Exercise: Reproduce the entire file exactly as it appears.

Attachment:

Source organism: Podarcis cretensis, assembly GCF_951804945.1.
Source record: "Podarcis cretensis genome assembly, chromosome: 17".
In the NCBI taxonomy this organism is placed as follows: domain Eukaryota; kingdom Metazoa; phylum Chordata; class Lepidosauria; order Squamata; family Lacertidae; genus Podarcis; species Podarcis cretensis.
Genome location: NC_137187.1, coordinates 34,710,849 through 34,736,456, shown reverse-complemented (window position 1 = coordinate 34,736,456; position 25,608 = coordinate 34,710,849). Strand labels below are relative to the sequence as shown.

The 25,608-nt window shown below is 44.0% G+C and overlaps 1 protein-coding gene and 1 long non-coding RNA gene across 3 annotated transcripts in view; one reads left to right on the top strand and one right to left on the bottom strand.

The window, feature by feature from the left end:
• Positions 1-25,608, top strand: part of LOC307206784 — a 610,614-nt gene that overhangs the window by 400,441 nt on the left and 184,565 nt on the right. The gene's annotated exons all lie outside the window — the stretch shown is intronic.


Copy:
Source organism: Podarcis cretensis, assembly GCF_951804945.1.
Source record: "Podarcis cretensis genome assembly, chromosome: 17".
In the NCBI taxonomy this organism is placed as follows: domain Eukaryota; kingdom Metazoa; phylum Chordata; class Lepidosauria; order Squamata; family Lacertidae; genus Podarcis; species Podarcis cretensis.
Genome location: NC_137187.1, coordinates 34,710,849 through 34,736,456, shown reverse-complemented (window position 1 = coordinate 34,736,456; position 25,608 = coordinate 34,710,849). Strand labels below are relative to the sequence as shown.

The 25,608-nt window shown below is 44.0% G+C and overlaps 1 protein-coding gene and 1 long non-coding RNA gene across 3 annotated transcripts in view; one reads left to right on the top strand and one right to left on the bottom strand.

The window, feature by feature from the left end:
• Positions 1-25,608, top strand: part of LOC307206784 — a 610,614-nt gene that overhangs the window by 400,441 nt on the left and 184,565 nt on the right. The gene's annotated exons all lie outside the window — the stretch shown is intronic.